We all get up somewhere between 6:00 and 6:15 to get seven kids out the door and on the bus by 7:15. That's just enough time to look over last minute homework, eat the first breakfast (nearly all the kids eat breakfast at school, too -- but that's just not enough to fill growing bodies), find lost shoes/jackets, sign permission slips, write notes to the attendance office, etc.
This morning, I dose three kids with cough medicine with the vain hope that they'll be able to manage the school day without coughing all over everyone. I send Konner upstairs to change from shorts to jeans because it's gotten a lot colder in the mornings. Then, I see that Kade is also in shorts.
"Go change into some long pants, Kade! Quick! The bus is coming soon!"
"I'm fine with shorts, Mom. It's not too cold out there," he says between fits of coughing.
"No, Kade. You need long pants."
"I don't have any long pants. Only jeans. They all have holes. Most of them."
"You have plenty of pants. Go! NOW!"
He comes back downstairs with pants in hand, still wearing his shorts, looking down the hallway at me in the most pathetic way possible. Keri Lynn, standing nearby, stiffles a laugh because he looks so down in the dumps.
"Kade, why don't you have your pants on yet?"
"I don't want to wear my pants," he whines.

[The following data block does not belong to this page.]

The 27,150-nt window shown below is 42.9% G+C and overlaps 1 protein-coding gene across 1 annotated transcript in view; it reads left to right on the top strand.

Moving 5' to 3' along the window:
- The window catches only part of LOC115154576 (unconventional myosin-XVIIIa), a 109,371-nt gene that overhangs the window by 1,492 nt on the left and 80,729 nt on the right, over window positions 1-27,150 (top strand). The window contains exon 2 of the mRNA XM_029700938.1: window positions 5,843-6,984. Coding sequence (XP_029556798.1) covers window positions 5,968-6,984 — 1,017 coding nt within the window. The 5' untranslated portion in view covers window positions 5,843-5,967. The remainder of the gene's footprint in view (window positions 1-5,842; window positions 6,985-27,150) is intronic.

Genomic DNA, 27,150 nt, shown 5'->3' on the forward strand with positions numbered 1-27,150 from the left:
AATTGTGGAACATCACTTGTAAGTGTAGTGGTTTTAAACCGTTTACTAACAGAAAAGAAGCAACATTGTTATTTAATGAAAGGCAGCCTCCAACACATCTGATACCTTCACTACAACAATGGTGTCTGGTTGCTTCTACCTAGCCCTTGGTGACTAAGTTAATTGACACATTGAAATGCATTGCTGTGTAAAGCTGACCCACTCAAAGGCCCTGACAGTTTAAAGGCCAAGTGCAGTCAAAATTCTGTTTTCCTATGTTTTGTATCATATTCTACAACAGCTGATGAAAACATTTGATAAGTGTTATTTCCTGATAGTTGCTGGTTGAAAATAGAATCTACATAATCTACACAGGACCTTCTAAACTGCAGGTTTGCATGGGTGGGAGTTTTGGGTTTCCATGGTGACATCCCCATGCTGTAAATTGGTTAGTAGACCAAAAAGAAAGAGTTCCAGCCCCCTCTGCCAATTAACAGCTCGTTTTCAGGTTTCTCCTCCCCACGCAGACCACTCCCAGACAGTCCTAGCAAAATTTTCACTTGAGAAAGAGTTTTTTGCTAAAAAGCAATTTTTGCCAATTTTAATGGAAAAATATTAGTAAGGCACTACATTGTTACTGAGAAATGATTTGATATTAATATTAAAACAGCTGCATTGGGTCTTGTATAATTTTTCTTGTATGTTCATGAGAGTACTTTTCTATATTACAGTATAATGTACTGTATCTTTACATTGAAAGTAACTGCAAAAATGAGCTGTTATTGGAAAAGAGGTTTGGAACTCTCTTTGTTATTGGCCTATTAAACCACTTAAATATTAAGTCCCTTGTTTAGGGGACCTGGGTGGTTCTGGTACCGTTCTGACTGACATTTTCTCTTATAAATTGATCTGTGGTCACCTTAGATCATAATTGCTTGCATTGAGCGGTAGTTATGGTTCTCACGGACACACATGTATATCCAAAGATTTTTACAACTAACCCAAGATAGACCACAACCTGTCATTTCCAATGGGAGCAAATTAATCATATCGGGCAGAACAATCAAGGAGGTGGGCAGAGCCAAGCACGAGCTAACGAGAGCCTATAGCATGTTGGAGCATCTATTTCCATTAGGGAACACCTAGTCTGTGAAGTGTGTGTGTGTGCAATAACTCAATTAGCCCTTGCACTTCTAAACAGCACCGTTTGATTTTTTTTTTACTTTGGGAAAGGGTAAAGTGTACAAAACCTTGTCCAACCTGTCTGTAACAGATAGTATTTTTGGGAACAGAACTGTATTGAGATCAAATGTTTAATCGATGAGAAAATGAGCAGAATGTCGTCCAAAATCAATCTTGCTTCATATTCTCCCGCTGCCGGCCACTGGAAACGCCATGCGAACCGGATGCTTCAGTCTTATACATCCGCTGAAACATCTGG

I march into the laundry room to find an extra pair. I'm fuming by now. I know he doesn't want to wear long pants, but he needs to do so anyway. But, of course, there are no pants in the laundry room. And there is no time left.
"Fine, Kade! I don't care! Wear your shorts!"
And, in a childish fit, I slam the laundry room door and march off to the kitchen, already swimming in mother guilt for having shouted angrily at my child. He runs out the door and off to the corner to wait for the bus. Other kids come by with quiet treat-mom-gently kisses while I pray, standing at the sink. It is sometimes a daily prayer mantra, "Please, Lord, give me patience. I need patience, badly!"
Keri Lynn and Kathleen are always the last to leave for the bus, so I follow them out, leaving Keva inside, and call Kade back from the corner. There are a few minutes remaining to make things right.
His shoulders are slumped as he walks over to me, and I realize with a pang that I have indeed hurt him with my words. I kneel down to look at him.
He breaks down right away, "You're right, Mom. It is cold. I should have worn the long pants. I just wanted to wear shorts because everyone else is wearing them."
I give him a hug, "Kade, I'm sorry I got angry at you. I do care about what you wear, and I don't want your cold to get worse. It's important that you do what I say even when everyone else is doing it differently, but I shouldn't have gotten angry at you. I'm sorry," and I hug him again and kiss his soft boy face, relieved that I am not letting him leave home in confused anger or resentment or hurt.
I am once again reminded of an article I read long ago about anger and how it spurs our own children to further anger. It is one of the things I struggle with the most. The article gently reminds us as mothers to treat a child as we would like to be treated. If we need disciplining, we want it to be done in love, with gentle reproving words that care about our well-being, not words that hurt or shame. It is often our own pride that gets in the way. So, I remind myself once more to treat my children with the very dignity that God treats me.
Thank you, Lord, for bringing patience.